Posts Tagged ‘Nowy Sacz’

Polish EMUs go walkabout

Sunday, 29 August 2010

Slowak Railways Bo-Bo diesel 742 398-1 hauls Przewozy Regionalne EMUs EN 57-694 and EN 71-004. Photo Palio.

(Click on the photo to see more photographs by Palio of the EMUs journey back to Poland.)

On 8 June we reported how a raging River Poprad had destroyed three spans of a girder bridge between Nowy Sacz and Stary Sacz cutting off the winter holiday resort of Krynica from the main railway network. Earlier hopes that the river crossing might be rapidly restored by the Polish Army have come to naught and it appears that PKP will be ferrying passengers between Nowy Sacz and Krynica by bus for some time yet. With no immediate prospect for the restart of railway service, Przewozy Regionalne decided to retrieve two of its electric multiple units which had become stranded at Powroznik and Muszyna on the other side of the destroyed bridge. On 25 August 2010, with the help of Slowak Railways the units were hauled back to Poland across non-electrified lines in Slowakia. The route taken was: Powroznik – Muszyna PKP – Plaveč ŽSR – Poprad-Tatry – Žilina – Čadca – Skalité – Zwardoń – Chabowka. The whole journey was comprehensively illustrated in a photo report on http://www.railpage.net by Palio. This is well worth seeing and can easily be accessed by clicking the image at the head of this article.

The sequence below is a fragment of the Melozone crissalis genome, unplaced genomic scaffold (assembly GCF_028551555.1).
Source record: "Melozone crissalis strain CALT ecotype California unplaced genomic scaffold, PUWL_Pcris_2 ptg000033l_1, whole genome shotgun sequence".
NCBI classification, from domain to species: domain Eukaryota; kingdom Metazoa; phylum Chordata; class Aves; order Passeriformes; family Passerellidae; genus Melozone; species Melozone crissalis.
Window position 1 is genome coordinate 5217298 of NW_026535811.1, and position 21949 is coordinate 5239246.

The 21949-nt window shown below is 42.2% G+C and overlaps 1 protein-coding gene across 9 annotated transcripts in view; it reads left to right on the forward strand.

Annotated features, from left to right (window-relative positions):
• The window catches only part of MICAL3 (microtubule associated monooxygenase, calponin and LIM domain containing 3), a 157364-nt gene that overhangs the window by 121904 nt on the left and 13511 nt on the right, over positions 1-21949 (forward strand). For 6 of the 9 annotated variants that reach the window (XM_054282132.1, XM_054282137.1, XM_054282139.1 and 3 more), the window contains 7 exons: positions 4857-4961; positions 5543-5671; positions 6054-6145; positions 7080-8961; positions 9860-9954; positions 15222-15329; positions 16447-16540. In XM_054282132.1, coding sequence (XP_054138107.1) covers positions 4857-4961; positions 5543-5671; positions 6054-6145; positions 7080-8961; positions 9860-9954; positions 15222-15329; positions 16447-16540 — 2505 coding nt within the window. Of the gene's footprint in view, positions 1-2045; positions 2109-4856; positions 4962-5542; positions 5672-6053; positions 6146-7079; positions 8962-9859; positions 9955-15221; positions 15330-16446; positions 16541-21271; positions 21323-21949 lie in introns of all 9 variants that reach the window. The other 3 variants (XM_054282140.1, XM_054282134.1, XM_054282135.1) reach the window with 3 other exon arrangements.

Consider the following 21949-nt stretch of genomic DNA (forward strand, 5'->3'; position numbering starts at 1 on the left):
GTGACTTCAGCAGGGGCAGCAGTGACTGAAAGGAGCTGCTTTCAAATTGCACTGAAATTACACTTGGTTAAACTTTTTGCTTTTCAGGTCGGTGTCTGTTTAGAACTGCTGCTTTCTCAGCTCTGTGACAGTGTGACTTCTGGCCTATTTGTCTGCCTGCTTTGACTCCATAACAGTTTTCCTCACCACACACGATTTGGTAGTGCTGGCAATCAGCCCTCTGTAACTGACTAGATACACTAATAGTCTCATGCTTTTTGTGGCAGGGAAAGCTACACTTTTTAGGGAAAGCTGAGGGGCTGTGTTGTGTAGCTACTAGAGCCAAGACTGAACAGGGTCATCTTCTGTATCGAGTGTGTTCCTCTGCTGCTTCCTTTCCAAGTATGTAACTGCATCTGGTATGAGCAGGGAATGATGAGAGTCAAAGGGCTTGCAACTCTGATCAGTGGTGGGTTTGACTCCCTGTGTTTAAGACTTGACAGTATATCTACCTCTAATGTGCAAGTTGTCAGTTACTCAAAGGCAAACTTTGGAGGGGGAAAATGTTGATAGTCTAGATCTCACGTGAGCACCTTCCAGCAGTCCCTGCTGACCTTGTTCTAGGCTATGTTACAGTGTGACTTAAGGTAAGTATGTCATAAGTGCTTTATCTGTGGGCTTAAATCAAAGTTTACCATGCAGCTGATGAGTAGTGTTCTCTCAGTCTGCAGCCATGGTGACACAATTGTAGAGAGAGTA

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Cycle track to Tymbark?

Thursday, 30 April 2009

cycle_track

Viaduct near Tymbark. Photo Pasieczkin

(Click on the photo to see the photo in its original context on the Krakowskie Stowarzyszenie Sportowe website.)

The news that PKP Cargo has suspended its steam specials from Chabowka for the 2009 season does not augur well for for the future of the Chabowka – Nowy Sacz line. If you follow the link you can see the pictures of some Cracow cyclists who have already tested out the line as a possible cycle track.

The Chabowka railway museum is due to be transferred from PKP Cargo to the custody ofthe Malopolska state governor’s office. Meanwhile there is a tug of war between the Chabowka management and the Wielkopolska division of PKP Cargo who would love to have the working Chabowka engines at Wolsztyn. There are even rumours that Fundacja Era Parowozow would be willing to sell some of the Chabowka engines.